On 20 of November 2015 the High Commercial Court of Ukraine delivered a decision in the Kaeser Kompressoren SE v. Komprig Ltd. case (Case No. 904/2029/15) that confirms international trademark exhaustion in Ukraine.

The case was initiated by Kaeser Kompressoren SE over the use of its trademark "Kaeser" on a web-site operated by Komprig Ltd. in connection with sales of original products of Kaeser Kompressoren SE in Ukraine.

While the court of the first instance and the appellate court supported the claims and recognized that the use of the "Kaeser" trademark on the web-site operated by Komprig Ltd. was illegal, the High Commercial Court of Ukraine reversed the decisions of the previous instances and denied satisfaction of all clams by noting the following in its decision.

"The norms of part 6 Article 16 of Law No. 3689 [The Law of Ukraine on Protection of Rights to Trademarks] does not relate exhaustion of trademark rights with the introduction of goods onto the market by the trademark owner (or with its consent) exclusively on the territory of Ukraine. Therefore, the introduction of goods under a certain trademark onto the market by the trademark owner (or with its consent) could be conducted on the territory of other country(ies) and after that the owner can not limit or prohibit further resale of this product in a country where its rights are protected (including in Ukraine). The aforesaid, in the absence of territorial restrictions, gives grounds to affirm the existence in Ukraine of an international approach to exhaustion of rights."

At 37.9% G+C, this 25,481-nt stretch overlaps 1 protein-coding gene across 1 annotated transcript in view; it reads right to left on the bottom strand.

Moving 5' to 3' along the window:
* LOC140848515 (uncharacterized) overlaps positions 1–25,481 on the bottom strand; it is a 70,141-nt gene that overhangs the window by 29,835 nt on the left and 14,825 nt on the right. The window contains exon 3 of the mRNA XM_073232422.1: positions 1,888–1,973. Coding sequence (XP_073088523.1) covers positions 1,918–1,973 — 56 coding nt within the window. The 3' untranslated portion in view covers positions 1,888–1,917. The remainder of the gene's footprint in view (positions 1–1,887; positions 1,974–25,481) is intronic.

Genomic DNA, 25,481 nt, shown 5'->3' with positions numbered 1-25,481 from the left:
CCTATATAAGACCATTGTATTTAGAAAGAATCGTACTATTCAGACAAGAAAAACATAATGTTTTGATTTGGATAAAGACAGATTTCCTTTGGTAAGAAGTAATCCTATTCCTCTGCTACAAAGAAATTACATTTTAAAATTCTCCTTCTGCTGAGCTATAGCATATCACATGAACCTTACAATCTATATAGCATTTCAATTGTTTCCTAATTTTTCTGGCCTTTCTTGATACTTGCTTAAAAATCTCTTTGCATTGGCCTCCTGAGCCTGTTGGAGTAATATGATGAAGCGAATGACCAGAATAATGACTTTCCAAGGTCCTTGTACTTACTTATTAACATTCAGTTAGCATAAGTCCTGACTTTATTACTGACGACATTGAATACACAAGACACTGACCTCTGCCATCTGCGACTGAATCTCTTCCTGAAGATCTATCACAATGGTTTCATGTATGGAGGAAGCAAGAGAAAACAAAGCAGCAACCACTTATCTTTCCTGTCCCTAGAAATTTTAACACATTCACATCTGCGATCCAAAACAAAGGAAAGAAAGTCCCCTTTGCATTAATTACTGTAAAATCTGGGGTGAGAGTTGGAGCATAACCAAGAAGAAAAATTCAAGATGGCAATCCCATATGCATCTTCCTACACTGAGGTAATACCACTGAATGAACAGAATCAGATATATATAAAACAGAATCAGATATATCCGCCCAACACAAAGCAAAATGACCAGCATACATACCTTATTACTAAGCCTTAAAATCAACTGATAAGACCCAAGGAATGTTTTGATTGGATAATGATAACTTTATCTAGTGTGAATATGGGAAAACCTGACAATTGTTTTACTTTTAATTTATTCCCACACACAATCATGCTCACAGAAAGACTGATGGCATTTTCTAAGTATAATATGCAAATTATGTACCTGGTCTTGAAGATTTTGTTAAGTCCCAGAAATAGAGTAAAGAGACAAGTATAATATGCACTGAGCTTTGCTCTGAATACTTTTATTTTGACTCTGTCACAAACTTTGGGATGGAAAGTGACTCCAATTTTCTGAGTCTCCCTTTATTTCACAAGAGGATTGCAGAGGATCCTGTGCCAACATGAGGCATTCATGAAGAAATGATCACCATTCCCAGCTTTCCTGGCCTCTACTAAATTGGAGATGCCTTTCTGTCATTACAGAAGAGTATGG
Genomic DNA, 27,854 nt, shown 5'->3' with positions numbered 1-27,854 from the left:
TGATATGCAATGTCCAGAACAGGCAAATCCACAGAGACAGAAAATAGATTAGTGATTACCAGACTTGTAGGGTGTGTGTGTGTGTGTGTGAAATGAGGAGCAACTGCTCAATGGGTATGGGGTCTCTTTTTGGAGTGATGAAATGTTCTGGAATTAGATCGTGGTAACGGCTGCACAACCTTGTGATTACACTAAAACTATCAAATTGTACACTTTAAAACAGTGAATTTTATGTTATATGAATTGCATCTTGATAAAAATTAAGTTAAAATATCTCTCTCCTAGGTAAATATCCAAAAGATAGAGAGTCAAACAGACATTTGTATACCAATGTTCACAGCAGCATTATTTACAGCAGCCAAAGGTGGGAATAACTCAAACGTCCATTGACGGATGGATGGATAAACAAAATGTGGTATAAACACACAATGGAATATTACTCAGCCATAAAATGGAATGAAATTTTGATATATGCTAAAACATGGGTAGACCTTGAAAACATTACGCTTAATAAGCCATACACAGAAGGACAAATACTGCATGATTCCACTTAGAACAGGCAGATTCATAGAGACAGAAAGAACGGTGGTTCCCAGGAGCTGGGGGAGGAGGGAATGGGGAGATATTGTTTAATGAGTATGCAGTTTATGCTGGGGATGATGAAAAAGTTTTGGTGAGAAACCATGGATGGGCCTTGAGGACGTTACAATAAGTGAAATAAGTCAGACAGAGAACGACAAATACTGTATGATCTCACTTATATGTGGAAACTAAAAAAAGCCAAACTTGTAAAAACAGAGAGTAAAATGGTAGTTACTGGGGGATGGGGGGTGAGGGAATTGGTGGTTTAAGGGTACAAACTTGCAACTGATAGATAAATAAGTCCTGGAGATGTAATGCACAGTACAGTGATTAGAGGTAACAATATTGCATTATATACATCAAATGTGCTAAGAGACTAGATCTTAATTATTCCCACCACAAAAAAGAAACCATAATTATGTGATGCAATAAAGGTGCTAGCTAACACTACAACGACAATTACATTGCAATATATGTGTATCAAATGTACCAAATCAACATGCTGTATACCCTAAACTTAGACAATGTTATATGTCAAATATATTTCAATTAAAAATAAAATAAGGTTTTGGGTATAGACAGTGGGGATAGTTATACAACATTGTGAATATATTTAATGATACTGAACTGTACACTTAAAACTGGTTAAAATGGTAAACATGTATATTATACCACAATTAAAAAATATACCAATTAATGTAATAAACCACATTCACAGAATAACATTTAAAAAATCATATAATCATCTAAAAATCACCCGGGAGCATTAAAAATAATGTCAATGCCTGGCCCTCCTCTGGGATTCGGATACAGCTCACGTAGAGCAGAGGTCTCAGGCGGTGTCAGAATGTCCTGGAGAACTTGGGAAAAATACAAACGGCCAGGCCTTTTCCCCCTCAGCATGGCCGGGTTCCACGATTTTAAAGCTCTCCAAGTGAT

Furthermore, according to this decision of the High Commercial Court of Ukraine, trademark rights exhaustion also bars a trademark owner from prohibiting use of a trademark by a reseller, including online use, in connection with such resale, unless there is a concern over the quality of the resold products.

While over the last several years there have been several decisions of lower courts in Ukraine confirming international trademark exhaustion this is the first decision of the High Commercial Court of Ukraine on this matter. It is not unusual for court decisions in Ukraine to take different views even within one court, however this decision is a clear indication of where court practice might go in the coming years.